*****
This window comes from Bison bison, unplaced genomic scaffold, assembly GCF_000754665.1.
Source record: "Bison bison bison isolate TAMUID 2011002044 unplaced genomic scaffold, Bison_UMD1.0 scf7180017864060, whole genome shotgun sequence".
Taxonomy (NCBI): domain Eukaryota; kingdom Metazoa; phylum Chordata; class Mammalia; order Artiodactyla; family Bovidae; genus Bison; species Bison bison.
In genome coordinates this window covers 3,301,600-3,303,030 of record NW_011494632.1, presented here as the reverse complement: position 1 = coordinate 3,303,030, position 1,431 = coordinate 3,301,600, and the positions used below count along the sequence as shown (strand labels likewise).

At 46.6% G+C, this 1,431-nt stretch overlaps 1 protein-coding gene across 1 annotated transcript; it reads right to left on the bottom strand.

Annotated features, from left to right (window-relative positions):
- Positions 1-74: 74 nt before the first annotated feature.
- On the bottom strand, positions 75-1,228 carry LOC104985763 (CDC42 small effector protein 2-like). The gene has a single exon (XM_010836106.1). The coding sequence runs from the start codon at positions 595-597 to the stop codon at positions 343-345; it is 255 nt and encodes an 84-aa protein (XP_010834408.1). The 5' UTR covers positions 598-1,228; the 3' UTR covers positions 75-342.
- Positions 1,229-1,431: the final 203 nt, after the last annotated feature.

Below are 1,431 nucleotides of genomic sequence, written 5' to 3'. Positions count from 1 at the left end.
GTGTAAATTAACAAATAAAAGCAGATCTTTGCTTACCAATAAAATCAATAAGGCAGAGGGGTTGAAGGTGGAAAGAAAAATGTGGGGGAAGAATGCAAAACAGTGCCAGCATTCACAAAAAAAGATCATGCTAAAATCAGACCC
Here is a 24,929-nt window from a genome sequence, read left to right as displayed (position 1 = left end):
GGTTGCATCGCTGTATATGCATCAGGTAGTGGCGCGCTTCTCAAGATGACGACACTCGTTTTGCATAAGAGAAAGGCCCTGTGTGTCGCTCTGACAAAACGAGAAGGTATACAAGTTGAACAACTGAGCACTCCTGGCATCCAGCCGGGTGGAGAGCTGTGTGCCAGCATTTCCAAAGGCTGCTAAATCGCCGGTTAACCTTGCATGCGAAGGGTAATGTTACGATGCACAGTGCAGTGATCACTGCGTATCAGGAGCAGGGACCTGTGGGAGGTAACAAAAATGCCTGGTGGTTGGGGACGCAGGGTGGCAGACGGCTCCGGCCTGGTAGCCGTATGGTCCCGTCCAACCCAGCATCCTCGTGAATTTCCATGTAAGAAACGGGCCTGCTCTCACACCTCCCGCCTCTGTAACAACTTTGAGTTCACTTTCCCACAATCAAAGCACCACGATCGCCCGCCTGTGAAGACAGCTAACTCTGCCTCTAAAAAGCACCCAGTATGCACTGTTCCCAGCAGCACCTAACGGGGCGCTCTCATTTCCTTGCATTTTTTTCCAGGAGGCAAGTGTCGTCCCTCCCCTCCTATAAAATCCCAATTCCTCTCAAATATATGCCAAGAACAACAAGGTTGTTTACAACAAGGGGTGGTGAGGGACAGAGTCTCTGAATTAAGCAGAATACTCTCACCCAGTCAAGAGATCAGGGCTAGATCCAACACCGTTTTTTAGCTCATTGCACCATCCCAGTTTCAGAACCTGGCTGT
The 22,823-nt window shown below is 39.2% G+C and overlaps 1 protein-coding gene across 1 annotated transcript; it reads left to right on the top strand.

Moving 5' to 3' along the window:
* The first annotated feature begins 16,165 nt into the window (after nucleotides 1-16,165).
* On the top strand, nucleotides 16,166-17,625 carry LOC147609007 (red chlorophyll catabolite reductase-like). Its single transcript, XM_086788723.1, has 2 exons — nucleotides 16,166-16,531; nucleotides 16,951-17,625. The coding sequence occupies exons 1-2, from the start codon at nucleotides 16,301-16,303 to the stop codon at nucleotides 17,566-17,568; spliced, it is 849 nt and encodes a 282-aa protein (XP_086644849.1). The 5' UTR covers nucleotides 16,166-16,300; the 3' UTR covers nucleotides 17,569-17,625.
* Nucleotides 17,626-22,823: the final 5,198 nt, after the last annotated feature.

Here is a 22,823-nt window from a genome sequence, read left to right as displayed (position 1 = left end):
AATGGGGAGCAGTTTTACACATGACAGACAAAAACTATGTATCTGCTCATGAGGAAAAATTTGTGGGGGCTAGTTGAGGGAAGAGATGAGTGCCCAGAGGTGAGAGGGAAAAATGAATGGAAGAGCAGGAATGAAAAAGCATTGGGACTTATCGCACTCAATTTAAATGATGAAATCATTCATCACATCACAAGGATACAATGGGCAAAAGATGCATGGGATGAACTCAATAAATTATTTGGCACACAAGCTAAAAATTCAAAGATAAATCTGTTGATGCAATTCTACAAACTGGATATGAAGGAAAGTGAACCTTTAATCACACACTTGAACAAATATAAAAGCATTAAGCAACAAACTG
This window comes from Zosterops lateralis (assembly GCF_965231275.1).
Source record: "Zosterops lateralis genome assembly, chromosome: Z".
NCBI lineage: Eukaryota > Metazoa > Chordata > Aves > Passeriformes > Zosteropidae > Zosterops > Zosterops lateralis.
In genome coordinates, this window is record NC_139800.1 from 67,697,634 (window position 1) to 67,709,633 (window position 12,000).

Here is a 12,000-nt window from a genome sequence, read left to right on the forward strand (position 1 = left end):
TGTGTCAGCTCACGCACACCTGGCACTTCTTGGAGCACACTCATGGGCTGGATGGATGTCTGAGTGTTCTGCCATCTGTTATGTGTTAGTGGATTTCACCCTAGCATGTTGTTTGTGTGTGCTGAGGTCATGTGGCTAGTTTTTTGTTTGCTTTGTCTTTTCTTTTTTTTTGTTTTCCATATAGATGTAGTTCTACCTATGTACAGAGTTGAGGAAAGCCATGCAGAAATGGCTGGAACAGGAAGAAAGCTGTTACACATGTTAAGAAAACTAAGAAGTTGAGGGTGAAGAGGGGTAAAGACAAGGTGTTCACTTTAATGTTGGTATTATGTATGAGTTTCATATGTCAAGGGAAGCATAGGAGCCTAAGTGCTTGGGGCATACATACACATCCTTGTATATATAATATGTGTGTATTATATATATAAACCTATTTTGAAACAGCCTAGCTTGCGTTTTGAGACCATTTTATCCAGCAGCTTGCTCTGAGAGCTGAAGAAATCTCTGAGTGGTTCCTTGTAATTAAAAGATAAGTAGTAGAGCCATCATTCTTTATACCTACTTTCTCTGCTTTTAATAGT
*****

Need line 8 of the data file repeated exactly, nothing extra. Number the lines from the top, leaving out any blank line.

- On the bottom strand, positions 75-1,228 carry LOC104985763 (CDC42 small effector protein 2-like). The gene has a single exon (XM_010836106.1). The coding sequence runs from the start codon at positions 595-597 to the stop codon at positions 343-345; it is 255 nt and encodes an 84-aa protein (XP_010834408.1). The 5' UTR covers positions 598-1,228; the 3' UTR covers positions 75-342.